Dir Don Coscarelli (Michael Baldwin, Reggie Bannister, Angus Scrimm)
In space, no one can eat ice cream.
By the early ’80s, the home video boom had fuelled a tidal wave of American horror. But with proper financial backing and almost total creative freedom, these films were a world away from the cheapo grit of the grindhouse: directors like Stuart Gordon, Frank Henenlotter and Don Coscarelli had the funding to realise visions which would have been impossible a few years before, resulting in some of the most idiosyncratic movies in the horror canon. ‘Phantasm’ is the film that kickstarted it all, combining inventive DIY horror with a berserk plot involving homicidal space midgets, heroic ice-cream men, flying spheres which drill into the brain and of course the terrifying ‘Tall Man’. Over the course of three wild sequels, Coscarelli expanded his bizarre universe in a variety of imaginative and deliriously entertaining ways – but the original set the standard. TH
Dir Terence Fisher (Christopher Lee, Peter Cushing, Michael Gough)
The British horror boom which ran from the late ’50s until the early ’70s received short shrift on this list – which is disappointing for great films like ‘Curse of Frankenstein’, ‘Theatre of Blood’ and ‘Death Line’, but perhaps inevitable given the fact that so many films of the period have aged so poorly. But it’s no surprise to see a solid placing for the film which started it all, Hammer’s (for the time) groundbreakingly savage and saucy take on Stoker’s classic novel, and one of the key works in the modernisation of horror. All those frilly frocks, heaving cleavages and creaky sets don’t look especially modern now, but this was the film which clarified forever the link between vampires and eroticism, as embodied by Lee’s stately, stalking presence as the ultimate gentleman sex fiend. TH
Dir Mario Bava (Boris Karloff, Mark Damon, Michèle Mercier)
Tale of the unexpected.
Although anthology horror films are fiendishly difficult to pull off, in its original Italian version (as opposed to the reshuffled, re-scored travesty released in the US), Bava’s bold, expressionistic use of colour and lighting imposes a stylistic consistency on this disparate trio of tales. Boris Karloff’s sonorous intro and epilogue also help. ‘The Telephone’ seethes with twisted eroticism, as a Parisian prostitute (Mercier) is terrified by threatening phone calls from her vengeful ex-pimp. Russian vampire lore informs ‘The Wurdalak’, which starts with the discovery of a stabbed and headless corpse, then progresses to ghoulish, atmospheric scenes of blood-sucking. A nurse who steals a valuable ring from a dead body is haunted by guilt in ‘The Drop of Water’. The visual debt owed by Argento’s ‘Suspiria’ and ‘Inferno’ is abundantly clear. NF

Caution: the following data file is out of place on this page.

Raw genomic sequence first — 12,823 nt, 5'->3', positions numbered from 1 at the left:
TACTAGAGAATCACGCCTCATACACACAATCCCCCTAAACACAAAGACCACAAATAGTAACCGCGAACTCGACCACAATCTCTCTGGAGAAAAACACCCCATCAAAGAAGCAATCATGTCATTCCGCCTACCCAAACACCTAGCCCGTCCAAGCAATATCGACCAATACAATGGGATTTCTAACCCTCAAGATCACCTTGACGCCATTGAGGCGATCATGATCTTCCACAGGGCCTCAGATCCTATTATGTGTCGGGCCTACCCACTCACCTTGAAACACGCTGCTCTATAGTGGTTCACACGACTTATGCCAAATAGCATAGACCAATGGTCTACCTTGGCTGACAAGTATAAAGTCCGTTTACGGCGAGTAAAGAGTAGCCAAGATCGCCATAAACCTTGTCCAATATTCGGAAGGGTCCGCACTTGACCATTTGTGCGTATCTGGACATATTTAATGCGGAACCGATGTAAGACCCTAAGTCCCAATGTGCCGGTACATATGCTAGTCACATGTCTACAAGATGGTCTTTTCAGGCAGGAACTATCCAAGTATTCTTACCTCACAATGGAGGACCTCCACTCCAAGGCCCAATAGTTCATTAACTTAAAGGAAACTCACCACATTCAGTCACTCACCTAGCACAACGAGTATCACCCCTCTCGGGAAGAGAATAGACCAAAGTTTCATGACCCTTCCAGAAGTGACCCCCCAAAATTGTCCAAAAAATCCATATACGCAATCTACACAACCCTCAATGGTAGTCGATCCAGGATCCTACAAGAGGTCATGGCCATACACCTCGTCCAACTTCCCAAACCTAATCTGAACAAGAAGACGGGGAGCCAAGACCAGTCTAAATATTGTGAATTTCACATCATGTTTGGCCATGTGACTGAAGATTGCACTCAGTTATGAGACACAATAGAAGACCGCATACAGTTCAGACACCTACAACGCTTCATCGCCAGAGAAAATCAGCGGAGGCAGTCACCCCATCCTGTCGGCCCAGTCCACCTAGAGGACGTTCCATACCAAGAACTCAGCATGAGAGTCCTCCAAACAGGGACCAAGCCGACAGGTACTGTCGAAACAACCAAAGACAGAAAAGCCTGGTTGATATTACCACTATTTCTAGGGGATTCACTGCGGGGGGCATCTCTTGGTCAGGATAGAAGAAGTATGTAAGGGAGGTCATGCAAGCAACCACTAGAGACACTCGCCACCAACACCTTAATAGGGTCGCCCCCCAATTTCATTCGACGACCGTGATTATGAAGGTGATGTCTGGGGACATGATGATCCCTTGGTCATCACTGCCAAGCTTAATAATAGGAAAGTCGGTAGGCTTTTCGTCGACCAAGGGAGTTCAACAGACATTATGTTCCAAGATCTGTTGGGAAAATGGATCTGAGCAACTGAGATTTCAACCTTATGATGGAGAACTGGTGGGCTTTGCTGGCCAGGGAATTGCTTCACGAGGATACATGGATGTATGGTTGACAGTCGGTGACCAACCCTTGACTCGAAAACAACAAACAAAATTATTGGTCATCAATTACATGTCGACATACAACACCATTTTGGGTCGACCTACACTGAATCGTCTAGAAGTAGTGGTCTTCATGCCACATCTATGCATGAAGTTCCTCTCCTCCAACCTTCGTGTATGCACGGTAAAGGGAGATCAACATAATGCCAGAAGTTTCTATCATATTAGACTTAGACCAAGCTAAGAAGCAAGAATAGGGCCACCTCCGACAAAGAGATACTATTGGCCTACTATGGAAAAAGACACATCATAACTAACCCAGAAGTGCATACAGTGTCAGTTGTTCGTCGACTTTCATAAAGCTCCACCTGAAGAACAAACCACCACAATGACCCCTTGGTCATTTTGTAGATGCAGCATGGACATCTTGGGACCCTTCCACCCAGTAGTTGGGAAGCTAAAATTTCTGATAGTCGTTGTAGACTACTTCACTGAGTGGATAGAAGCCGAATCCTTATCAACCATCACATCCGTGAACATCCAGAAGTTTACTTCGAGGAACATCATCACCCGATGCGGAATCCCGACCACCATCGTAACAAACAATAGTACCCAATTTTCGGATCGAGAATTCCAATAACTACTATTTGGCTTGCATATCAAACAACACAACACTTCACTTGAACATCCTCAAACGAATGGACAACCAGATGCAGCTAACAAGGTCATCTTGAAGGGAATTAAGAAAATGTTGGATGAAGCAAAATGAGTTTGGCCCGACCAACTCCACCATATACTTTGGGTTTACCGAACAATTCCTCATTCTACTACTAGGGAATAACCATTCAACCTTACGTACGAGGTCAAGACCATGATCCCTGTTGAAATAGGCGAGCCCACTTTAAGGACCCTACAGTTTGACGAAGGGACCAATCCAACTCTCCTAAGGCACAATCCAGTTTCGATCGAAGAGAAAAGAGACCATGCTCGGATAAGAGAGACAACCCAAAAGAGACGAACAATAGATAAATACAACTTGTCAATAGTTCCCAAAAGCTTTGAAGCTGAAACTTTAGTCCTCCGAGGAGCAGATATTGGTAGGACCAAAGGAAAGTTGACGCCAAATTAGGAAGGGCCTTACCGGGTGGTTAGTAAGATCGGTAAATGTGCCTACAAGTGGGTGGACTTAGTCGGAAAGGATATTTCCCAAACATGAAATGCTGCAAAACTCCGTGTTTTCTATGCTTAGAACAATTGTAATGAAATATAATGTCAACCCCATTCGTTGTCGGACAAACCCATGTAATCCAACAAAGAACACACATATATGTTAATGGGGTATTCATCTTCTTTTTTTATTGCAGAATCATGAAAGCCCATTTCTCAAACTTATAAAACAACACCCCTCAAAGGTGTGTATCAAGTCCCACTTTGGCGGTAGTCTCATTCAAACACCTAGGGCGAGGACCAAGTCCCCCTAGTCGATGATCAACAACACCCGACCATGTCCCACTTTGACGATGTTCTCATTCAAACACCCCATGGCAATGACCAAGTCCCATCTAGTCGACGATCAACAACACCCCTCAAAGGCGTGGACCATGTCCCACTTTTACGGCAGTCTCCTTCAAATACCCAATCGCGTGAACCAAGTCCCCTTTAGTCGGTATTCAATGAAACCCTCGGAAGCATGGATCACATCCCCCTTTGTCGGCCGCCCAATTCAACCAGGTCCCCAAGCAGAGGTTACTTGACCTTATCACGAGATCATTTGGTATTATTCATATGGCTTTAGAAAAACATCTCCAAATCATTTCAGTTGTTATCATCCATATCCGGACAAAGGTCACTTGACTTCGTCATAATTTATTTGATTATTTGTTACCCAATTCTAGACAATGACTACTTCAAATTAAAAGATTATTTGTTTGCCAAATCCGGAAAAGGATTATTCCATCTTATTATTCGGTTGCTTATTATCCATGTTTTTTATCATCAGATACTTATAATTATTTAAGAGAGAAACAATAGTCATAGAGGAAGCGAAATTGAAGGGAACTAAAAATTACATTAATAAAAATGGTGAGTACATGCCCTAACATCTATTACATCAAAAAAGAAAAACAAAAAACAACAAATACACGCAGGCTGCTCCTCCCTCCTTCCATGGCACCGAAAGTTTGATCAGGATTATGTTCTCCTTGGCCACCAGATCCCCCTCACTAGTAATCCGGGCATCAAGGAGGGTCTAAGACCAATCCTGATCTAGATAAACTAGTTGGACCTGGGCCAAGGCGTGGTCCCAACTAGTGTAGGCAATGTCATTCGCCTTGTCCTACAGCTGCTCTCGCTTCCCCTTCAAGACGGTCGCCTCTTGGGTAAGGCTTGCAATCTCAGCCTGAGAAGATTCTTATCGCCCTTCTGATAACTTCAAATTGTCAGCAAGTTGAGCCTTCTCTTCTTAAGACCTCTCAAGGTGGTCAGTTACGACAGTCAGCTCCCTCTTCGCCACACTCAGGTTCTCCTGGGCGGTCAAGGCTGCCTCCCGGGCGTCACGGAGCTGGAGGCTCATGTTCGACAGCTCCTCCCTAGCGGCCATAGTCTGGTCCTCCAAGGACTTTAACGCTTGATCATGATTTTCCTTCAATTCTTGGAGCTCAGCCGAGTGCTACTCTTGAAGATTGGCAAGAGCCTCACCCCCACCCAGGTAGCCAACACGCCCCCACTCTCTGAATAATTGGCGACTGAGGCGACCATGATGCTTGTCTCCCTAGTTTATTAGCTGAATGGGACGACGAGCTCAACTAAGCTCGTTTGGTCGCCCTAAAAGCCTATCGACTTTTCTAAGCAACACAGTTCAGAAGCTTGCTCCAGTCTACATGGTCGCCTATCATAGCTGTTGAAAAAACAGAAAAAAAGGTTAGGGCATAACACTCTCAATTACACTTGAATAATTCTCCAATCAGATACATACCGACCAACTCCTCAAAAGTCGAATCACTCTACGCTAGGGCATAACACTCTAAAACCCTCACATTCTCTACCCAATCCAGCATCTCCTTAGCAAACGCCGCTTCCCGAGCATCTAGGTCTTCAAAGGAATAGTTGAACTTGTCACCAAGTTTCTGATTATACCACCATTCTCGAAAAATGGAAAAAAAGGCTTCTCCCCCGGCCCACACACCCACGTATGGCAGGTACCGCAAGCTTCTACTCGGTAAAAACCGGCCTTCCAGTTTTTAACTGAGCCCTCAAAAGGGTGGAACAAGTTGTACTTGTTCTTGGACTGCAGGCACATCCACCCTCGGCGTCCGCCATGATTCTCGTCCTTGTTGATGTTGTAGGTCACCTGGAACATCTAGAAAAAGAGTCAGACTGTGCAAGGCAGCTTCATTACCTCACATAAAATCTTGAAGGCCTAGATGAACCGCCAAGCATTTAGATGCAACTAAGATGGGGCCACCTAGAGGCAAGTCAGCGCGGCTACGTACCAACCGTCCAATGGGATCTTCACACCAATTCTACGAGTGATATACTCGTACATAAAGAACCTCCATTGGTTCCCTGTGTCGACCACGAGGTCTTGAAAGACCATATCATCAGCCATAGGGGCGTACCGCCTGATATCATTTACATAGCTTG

Dir Danny Boyle (Cillian Murphy, Naomie Harris and Christopher Eccleston)
If every generation gets the zombies its deserves, what would ours be like? Full of rage was the answer Danny Boyle came up with in ‘28 Days Later...’, in which a group of animal liberation militants free lab chimps infected with a fatal virus. The disease quickly spreads through the British population, turning people into berserk zombies. One month later, in a London hospital, bicycle courier Jim (Cillian Murphy) wakes up from a coma, to find London cloaked in an unearthly silence. There are scenes here that will send a shiver down your spine, such as the swarm of rats running in terror from an approaching undead horde. But the real horror begins when Jim and his band of survivors reach the ‘safety’ of a group of soldiers barricaded in a stately mansion up north. CC
Dir Kiyoshi Kurosawa (Kumiko Aso, Haruhiko Katô, Koyuki)
Ghosts in the machine.
Kurosawa’s cautionary philosophical tale uses the familiar tropes of dystopian sci-fi and supernatural horror to explore an internet-fixated world where online communication has eroded social cohesion, replacing personal relationships and human communication with alienated loneliness. Soul-sucking spectres appear online and spread like a virus. Seduced by cryptic messages asking, ‘Do you want to meet a ghost?’, obsessive internet users abandon friends, family and colleagues. Withdrawing from the world, they become lethargic, depressed and ultimately suicidal. Tokyo slides towards a state of spiritual decay and social entropy. Wes Craven had a writing credit on ad director Jim Sonzero’s 2006 remake, which retained the original’s morbid atmosphere and apocalyptic ending but precious little else. The original Japanese title, Kairo, means ‘circuit’. NF